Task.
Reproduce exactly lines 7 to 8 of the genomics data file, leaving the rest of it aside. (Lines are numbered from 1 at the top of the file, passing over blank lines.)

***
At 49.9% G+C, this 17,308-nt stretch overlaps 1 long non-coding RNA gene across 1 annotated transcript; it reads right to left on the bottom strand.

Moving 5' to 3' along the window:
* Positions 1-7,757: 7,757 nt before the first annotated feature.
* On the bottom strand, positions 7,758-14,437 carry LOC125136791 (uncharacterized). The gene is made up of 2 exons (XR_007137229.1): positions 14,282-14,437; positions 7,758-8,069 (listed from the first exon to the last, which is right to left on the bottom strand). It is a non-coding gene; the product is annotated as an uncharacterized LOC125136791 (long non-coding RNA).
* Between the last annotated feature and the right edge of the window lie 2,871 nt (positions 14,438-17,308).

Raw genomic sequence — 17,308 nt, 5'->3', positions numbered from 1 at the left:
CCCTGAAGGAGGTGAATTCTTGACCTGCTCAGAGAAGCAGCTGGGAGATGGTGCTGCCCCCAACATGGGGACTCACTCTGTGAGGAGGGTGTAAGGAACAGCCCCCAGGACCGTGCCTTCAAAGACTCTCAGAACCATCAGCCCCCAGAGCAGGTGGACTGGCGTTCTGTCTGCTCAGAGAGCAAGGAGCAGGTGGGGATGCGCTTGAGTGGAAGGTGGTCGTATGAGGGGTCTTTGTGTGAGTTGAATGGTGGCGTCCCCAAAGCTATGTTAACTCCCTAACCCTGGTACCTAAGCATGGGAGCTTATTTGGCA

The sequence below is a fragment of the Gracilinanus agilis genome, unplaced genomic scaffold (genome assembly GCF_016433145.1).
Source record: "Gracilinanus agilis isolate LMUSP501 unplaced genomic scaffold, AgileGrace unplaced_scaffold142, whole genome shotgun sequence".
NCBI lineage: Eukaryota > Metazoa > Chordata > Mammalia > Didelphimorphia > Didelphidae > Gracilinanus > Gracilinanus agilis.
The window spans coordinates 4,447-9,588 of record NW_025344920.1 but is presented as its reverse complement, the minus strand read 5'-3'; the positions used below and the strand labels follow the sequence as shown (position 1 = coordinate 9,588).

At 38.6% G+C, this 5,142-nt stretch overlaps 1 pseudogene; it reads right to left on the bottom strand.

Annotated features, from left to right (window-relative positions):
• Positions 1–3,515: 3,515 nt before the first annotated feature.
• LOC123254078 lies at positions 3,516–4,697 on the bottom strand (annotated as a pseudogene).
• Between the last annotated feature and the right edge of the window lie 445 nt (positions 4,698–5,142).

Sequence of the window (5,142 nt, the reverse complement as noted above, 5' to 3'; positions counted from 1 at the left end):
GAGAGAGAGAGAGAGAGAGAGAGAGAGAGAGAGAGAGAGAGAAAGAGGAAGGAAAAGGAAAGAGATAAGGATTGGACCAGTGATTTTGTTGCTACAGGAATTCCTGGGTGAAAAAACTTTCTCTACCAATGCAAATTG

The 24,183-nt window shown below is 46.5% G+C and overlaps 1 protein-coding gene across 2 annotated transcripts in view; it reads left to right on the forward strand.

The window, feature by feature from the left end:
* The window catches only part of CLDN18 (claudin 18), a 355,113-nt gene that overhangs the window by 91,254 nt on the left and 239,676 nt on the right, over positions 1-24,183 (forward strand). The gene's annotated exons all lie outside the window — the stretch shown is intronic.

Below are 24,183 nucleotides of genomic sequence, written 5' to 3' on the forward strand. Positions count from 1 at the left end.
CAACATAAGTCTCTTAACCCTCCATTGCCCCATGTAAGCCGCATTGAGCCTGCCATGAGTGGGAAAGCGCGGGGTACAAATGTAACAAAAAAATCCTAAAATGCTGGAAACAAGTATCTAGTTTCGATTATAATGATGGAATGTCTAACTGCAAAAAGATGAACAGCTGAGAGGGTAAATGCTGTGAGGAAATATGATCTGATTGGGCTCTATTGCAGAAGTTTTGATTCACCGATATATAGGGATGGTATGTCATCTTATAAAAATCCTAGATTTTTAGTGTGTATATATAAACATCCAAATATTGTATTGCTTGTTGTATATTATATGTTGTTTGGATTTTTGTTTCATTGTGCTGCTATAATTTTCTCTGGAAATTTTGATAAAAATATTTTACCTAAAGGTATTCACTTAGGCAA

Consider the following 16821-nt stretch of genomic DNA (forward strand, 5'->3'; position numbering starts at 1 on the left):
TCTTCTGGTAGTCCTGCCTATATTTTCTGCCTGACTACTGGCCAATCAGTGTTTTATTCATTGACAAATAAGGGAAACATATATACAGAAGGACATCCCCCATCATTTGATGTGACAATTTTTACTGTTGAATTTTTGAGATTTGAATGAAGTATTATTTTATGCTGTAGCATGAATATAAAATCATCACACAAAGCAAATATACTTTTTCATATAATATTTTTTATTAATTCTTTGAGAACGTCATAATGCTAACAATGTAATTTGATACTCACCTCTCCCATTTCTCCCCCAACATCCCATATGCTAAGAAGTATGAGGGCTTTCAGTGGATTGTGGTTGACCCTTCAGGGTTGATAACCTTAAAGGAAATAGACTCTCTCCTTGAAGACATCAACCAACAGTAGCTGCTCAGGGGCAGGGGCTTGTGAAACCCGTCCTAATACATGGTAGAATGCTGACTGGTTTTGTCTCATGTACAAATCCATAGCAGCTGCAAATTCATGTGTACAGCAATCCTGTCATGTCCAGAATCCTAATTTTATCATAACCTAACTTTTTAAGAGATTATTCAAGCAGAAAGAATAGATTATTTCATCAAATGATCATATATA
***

CCCTGAAGGAGGTGAATTCTTGACCTGCTCAGAGAAGCAGCTGGGAGATGGTGCTGCCCCCAACATGGGGACTCACTCTGTGAGGAGGGTGTAAGGAACAGCCCCCAGGACCGTGCCTTCAAAGACTCTCAGAACCATCAGCCCCCAGAGCAGGTGGACTGGCGTTCTGTCTGCTCAGAGAGCAAGGAGCAGGTGGGGATGCGCTTGAGTGGAAGGTGGTCGTATGAGGGGTCTTTGTGTGAGTTGAATGGTGGCGTCCCCAAAGCTATGTTAACTCCCTAACCCTGGTACCTAAGCATGGGAGCTTATTTGGCA

The sequence below is a fragment of the Gracilinanus agilis genome, unplaced genomic scaffold (genome assembly GCF_016433145.1).